621 F.2d 464
Ralph Ben DAVID et al., Plaintiffs, Appellants,
Anthony P. TRAVISONO et al., Defendants, Appellees.
United States Court of Appeals,
Argued Feb. 1, 1980.
Decided May 16, 1980.
Max D. Stern, Boston, Mass., with whom Anne B. Goldstein and Stern & Shapiro, Boston, Mass., were on brief, for plaintiffs, appellants.
Eileen G. Cooney, Sp. Asst. Atty. Gen., Providence, R.I., with whom Dennis J. Roberts, II, Atty. Gen., Providence, R.I., was on brief, for defendants, appellees.
Before COFFIN, Chief Judge, CAMPBELL and BOWNES, Circuit Judges.
These consolidated cases represent the final shot in a ten-year battle over conditions at the Rhode Island Correctional Institution. The sole issue is the propriety of the denial by the court below of attorney's fees and costs under the Civil Rights Attorney's Fees Awards Act of 1976 (Act) to appellants, prevailing parties within the meaning of the Act. We reverse and remand.
Necessary to an understanding of the issue is an outline of the litigation spawned by Rhode Island prison conditions during the past ten years.
A complaint alleging warden brutality was filed on October 11, 1969 by prisoner Morris. Negotiations resulted in a consent decree detailing a curriculum for discipline and classification of prisoners. The interim decree is reported in Morris v. Travisono, 310 F.Supp. 857 (D.R.I.1970). The so-called "Morris Rules" were promulgated on October 10, 1972.
In June 1973, the rules were suspended when violence erupted at the prison. On June 25, 1973, Ben David commenced suit requesting injunctive relief. On August 10, 1973, the court granted a preliminary protective order prohibiting intimidation of plaintiffs' witnesses. We affirmed the order with modifications. Ben David v. Travisono, 495 F.2d 562 (1st Cir. 1974). On September 18, 1973, the district court certified as a class all inmates incarcerated at the prison. Ben David was consolidated with Morris on December 12, 1973.
The district court, in March 1974, prohibited further suspension of the Morris Rules. Morris v. Travisono, 373 F.Supp. 177 (D.R.I.1974), aff'd 509 F.2d 1358 (1st Cir. 1975). A temporary order restraining warden abuses was issued on August 16, 1974. Ben David v. Travisono, No. 5280 (D.R.I., Aug. 16, 1974). A jury trial in October 1974 resulted in nominal and punitive damages awards to several prisoners. We affirmed the verdicts. Morris v. Travisono, 528 F.2d 856 (1st Cir. 1976).
In October 1975, the Morris Rules were once again suspended. The court declined to accede to defendants' request that it approve the suspension. Instead, it appointed an expert witness to investigate prison conditions and report directly to the court. The expert's expenses were to be paid by defendants. Because defendants submitted a plan for restoration of the rules and withdrew the indefinite suspension motion, the expert was not needed. The opinion issued by the court on December 12, 1975 delineated the factual foundation for the jury verdict in the 1974 Morris-Ben David trial; permanently enjoined certain warden conduct; and deferred decision on plaintiffs' request for an ombudsman to oversee prison conditions pending the report of the court-appointed expert. Because the expert did not serve, no report was forthcoming. Ben David v. Travisono, No. 5280 (D.R.I., Dec. 12, 1975). What was termed a "final judgment" and order for the combined Morris-Ben David actions was entered on April 5, 1976, expressly incorporating the terms of the December 12, 1975 opinion. This judgment and order resolved finally all the substantive issues raised in that litigation, except it left open the plaintiffs' request for the appointment of an ombudsman, which was "conditionally denied without prejudice." See Fed.R.Civ.P. 54(b) (authorizing district courts to direct the entry of final judgment on fewer than all claims presented). The court retained jurisdiction "for a period of six (6) months from the entry of final judgment" and indicated that at the expiration of that period it would "review and reconsider de novo plaintiffs' (ombudsman) request . . . ."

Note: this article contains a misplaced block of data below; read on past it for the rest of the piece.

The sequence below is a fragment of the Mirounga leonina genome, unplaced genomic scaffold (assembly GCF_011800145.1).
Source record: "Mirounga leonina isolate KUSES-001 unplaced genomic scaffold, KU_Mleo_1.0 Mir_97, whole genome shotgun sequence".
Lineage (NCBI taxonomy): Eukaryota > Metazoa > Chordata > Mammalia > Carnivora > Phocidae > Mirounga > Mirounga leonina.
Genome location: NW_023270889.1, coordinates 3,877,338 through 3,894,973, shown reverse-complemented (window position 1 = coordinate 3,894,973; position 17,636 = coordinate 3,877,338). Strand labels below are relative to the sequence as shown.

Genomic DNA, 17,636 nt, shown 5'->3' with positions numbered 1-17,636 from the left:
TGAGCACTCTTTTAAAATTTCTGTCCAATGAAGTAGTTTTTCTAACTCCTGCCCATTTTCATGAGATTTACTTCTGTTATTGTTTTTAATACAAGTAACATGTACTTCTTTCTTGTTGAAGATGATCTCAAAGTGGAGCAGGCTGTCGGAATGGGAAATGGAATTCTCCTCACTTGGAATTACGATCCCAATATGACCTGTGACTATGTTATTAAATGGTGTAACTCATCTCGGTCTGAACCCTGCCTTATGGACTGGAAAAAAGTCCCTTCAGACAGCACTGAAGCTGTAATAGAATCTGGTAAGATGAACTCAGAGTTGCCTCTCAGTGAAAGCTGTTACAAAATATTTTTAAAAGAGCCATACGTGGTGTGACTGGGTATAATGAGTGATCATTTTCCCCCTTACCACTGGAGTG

On April 12, 1976 plaintiffs, noting that the April 5th judgment had stated the court's intention to retain jurisdiction, moved "that the court extend the time within which (plaintiffs) must file for costs and fees to and including ten (10) days from and after the entry of an order which finally disposes of all issues raised by this litigation." This motion was granted by a Magistrate on May 11, 1976.
More than one year later, on June 10, 1977, the district court entered in the combined Morris-Ben David actions yet another so-called final judgment in which it denied plaintiffs' ombudsman request "without prejudice" to their seeking similar relief in other proceedings "including but not limited to Palmigiano v. Garrahy (443 F.Supp. 956)," a separate prison case then pending before the court.